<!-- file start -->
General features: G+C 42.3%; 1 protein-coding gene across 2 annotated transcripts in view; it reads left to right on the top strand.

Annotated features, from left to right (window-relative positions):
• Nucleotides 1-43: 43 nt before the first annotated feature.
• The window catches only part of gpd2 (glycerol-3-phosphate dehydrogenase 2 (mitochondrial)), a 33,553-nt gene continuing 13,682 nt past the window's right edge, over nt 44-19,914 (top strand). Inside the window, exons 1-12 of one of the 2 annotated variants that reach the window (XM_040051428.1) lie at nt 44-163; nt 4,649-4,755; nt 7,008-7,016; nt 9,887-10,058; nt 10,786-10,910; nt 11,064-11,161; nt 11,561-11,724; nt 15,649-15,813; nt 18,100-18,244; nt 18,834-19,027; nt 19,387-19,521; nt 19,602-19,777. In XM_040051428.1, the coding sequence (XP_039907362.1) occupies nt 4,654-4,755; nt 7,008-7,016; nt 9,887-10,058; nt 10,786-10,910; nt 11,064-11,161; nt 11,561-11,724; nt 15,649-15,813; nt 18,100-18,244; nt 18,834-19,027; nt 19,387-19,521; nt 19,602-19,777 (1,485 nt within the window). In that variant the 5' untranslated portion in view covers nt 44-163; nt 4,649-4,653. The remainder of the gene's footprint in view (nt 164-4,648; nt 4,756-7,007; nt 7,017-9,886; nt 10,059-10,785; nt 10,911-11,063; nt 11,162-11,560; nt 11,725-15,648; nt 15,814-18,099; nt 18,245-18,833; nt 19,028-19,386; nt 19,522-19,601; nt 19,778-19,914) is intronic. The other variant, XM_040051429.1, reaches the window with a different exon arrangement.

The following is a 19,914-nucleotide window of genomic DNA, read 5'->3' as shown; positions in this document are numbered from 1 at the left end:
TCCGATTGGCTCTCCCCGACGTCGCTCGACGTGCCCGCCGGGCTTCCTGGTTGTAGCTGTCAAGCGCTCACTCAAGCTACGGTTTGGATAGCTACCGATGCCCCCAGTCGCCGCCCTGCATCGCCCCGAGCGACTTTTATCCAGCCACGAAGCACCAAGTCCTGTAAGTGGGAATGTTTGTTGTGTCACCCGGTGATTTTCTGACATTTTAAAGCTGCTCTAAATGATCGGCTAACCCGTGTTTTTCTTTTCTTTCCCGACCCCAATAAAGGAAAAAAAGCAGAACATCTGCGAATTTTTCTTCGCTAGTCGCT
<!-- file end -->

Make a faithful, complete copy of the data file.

General features: G+C 42.3%; 1 protein-coding gene across 2 annotated transcripts in view; it reads left to right on the top strand.

Annotated features, from left to right (window-relative positions):
• Nucleotides 1-43: 43 nt before the first annotated feature.
• The window catches only part of gpd2 (glycerol-3-phosphate dehydrogenase 2 (mitochondrial)), a 33,553-nt gene continuing 13,682 nt past the window's right edge, over nt 44-19,914 (top strand). Inside the window, exons 1-12 of one of the 2 annotated variants that reach the window (XM_040051428.1) lie at nt 44-163; nt 4,649-4,755; nt 7,008-7,016; nt 9,887-10,058; nt 10,786-10,910; nt 11,064-11,161; nt 11,561-11,724; nt 15,649-15,813; nt 18,100-18,244; nt 18,834-19,027; nt 19,387-19,521; nt 19,602-19,777. In XM_040051428.1, the coding sequence (XP_039907362.1) occupies nt 4,654-4,755; nt 7,008-7,016; nt 9,887-10,058; nt 10,786-10,910; nt 11,064-11,161; nt 11,561-11,724; nt 15,649-15,813; nt 18,100-18,244; nt 18,834-19,027; nt 19,387-19,521; nt 19,602-19,777 (1,485 nt within the window). In that variant the 5' untranslated portion in view covers nt 44-163; nt 4,649-4,653. The remainder of the gene's footprint in view (nt 164-4,648; nt 4,756-7,007; nt 7,017-9,886; nt 10,059-10,785; nt 10,911-11,063; nt 11,162-11,560; nt 11,725-15,648; nt 15,814-18,099; nt 18,245-18,833; nt 19,028-19,386; nt 19,522-19,601; nt 19,778-19,914) is intronic. The other variant, XM_040051429.1, reaches the window with a different exon arrangement.

The following is a 19,914-nucleotide window of genomic DNA, read 5'->3' as shown; positions in this document are numbered from 1 at the left end:
TCCGATTGGCTCTCCCCGACGTCGCTCGACGTGCCCGCCGGGCTTCCTGGTTGTAGCTGTCAAGCGCTCACTCAAGCTACGGTTTGGATAGCTACCGATGCCCCCAGTCGCCGCCCTGCATCGCCCCGAGCGACTTTTATCCAGCCACGAAGCACCAAGTCCTGTAAGTGGGAATGTTTGTTGTGTCACCCGGTGATTTTCTGACATTTTAAAGCTGCTCTAAATGATCGGCTAACCCGTGTTTTTCTTTTCTTTCCCGACCCCAATAAAGGAAAAAAAGCAGAACATCTGCGAATTTTTCTTCGCTAGTCGCT